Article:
|A bumper crop of penstemon!|
Mt. St. Helens! One of my all-time favorite hikes is the Boundary Trail from the Johnston Ridge Observatory to Coldwater Peak. And the perfect time to go there is mid to late July when wildflowers cover the barren ground.
|Super-foggy morning at MSH|
I recruited my friend Katie to join me for this latest grand adventure. After staying up way too late on July 4th, I made her get up at the crack of dawn. The forecast predicted sunny skies, but driving the road up to MSH, we hit thick fog. It stayed with us all the way up to Johnston Ridge. Forget about viewing the mountain - we could barely see across the parking lot!
|Follow the posts|
But we'd driven all this way to hike, and I wasn't giving up easy. Katie and I shouldered our packs and started out in the misty chill.
|Flowers brighten the devestation|
Although the weather was a disappointment, the Boundary Tail was anything but. We'd hit the peak bloom for penstemon and paintbrush. Right from the beginning, the sandy path was lined with bright purple and orange wildflowers.
|Cheerful paintbrush blooms|
With thick fog blocking our views, it was nice to have something beautiful to gaze upon as we trekked along the trail.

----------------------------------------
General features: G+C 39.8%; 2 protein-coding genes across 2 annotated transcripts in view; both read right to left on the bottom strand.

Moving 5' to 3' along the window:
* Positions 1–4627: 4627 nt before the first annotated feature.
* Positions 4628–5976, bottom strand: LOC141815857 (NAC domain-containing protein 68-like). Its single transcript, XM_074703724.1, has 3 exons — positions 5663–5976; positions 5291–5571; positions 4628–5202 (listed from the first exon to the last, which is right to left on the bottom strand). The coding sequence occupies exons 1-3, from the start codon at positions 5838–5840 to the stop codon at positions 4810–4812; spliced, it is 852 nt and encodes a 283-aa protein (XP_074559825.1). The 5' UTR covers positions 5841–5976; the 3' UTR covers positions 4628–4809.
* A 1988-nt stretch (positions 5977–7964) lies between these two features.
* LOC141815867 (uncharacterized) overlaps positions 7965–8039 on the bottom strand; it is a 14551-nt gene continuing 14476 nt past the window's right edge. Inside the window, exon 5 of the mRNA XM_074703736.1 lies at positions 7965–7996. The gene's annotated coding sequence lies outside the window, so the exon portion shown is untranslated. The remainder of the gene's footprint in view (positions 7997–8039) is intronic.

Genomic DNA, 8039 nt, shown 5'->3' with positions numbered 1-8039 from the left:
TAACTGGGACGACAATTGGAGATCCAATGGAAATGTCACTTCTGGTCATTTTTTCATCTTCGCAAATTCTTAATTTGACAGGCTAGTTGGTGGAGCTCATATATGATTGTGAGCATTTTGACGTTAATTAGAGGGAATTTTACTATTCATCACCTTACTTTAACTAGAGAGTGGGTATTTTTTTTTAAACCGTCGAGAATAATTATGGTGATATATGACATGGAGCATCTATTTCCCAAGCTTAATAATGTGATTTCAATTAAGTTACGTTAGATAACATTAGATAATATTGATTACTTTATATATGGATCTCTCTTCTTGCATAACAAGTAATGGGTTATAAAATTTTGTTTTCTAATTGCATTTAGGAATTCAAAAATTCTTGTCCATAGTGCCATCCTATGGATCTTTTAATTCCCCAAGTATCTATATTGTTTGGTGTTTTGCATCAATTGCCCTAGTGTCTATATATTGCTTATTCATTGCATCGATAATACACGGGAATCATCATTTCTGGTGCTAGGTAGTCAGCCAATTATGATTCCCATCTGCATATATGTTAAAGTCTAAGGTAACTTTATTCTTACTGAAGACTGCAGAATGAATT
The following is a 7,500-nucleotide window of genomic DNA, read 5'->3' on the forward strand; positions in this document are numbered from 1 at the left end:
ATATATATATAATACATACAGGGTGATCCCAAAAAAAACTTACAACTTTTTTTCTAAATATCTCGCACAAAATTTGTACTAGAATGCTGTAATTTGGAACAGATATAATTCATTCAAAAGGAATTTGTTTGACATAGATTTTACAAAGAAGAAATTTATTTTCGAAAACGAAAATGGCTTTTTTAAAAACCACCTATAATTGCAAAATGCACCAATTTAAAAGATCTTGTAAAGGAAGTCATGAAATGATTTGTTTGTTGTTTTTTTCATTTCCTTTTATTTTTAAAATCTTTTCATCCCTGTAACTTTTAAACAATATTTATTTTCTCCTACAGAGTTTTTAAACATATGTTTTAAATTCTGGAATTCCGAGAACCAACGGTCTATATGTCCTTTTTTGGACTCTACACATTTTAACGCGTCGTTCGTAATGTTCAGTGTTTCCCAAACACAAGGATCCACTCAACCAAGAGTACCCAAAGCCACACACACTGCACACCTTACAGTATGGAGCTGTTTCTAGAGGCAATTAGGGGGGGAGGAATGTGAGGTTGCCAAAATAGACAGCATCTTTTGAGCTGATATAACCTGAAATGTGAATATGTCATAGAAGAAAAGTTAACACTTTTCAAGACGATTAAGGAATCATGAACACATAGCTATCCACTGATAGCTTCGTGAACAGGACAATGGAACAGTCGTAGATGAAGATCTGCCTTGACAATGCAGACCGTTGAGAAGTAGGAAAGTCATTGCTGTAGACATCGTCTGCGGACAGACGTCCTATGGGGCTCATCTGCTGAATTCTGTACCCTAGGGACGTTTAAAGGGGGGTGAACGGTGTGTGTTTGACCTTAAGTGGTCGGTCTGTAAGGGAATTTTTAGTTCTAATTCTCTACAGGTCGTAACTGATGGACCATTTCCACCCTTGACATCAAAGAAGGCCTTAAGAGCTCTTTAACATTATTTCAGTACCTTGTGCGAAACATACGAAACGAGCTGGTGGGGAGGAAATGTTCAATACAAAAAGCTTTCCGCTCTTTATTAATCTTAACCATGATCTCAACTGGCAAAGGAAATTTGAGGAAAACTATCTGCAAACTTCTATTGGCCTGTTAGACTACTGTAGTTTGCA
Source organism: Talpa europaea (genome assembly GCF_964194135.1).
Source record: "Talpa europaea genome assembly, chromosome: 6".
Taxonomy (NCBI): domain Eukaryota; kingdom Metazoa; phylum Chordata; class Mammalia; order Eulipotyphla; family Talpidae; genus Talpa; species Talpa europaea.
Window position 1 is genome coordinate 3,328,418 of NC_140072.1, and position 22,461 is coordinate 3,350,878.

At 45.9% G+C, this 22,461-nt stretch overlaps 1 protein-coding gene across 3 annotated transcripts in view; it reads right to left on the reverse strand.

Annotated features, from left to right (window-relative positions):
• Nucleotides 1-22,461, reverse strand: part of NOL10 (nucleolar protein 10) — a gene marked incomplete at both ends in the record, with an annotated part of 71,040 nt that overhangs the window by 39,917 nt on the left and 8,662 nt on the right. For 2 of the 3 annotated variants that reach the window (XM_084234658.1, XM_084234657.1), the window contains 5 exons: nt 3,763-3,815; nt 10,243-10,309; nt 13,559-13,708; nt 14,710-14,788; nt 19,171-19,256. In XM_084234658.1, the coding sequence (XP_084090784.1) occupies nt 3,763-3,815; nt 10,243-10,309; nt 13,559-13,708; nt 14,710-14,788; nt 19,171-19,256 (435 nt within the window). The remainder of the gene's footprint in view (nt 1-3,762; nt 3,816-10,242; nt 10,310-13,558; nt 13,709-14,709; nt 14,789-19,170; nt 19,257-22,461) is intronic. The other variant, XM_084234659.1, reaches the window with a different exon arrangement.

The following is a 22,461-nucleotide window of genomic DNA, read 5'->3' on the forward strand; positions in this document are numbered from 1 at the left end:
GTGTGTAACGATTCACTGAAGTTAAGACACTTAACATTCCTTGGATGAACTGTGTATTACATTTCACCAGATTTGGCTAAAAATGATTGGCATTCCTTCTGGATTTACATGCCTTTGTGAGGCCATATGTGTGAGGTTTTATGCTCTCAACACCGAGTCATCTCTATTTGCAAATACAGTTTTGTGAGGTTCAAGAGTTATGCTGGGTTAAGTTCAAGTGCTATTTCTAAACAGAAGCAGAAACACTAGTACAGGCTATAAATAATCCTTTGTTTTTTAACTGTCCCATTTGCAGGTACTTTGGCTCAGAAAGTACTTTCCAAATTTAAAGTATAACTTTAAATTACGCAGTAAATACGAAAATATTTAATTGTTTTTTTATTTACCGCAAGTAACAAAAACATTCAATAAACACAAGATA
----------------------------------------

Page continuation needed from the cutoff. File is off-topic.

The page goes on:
|Seeing our way through the fog|
It's a 5.5 mile journey to the base of Coldwater Peak. My plan was to reach the base of this mountain, and if time allowed, climb to the top. Our trail would take us across a desolate rocky plain, strewn with debris from the 1980 blast. This area, on the north side of MSH, bore the brunt of the eruption. When the mountain blew, hot gases and debris from MSH's summit scoured the land.
|Blue sky teaser|
For the first three miles, Katie and I picked our way through the dense fog. Although the weather wasn't what we expected, it did give an unexpected bonus. The fog kept temperatures cool which made for very pleasant hiking. With little shade (the eruption leveled the forests for miles) this trail is notorious for being hot and dusty.
|Approaching Harry's Saddle|
But as we climbed towards Harry's Saddle, the fog began to part, and I glimpsed some blue sky peeking through.
|Looking ahead to our next climb|
From Harry's Saddle, one gets the first view of log-jammed Spirit Lake. And, joy of joys, by the time Katie and I arrived, things had cleared enough so we could actually see it!
|Hiking amidst ancient decapitated trees|
But more climbing lay ahead. About 700 feet of climbing in roughly a mile. As we ascended the ridge above Harry's Saddle, our trail was again enveloped in the cloudy mist.
|Spirt Lake peeps through the fog|
The ridge was littered with bleached stumps of long-dead trees, all decapitated by the eruption. The fog gave everything a ghostly atmosphere.
|A ghostly world|
At the top of the ridge, Katie and I were treated to a lovely view of round, ultra-blue St. Helens Lake. Then we followed the trail down a steep slope and through a unique rock arch.
|The fog lifted for views of St. Helens Lake|
By now, we'd been hiking way past noon and my tummy was protesting. Although our initial goal had been summiting Coldwater Peak for lunch, both Katie and I were ready for a break. We found a nice spot not far from the arch and happily dug out some nourishment.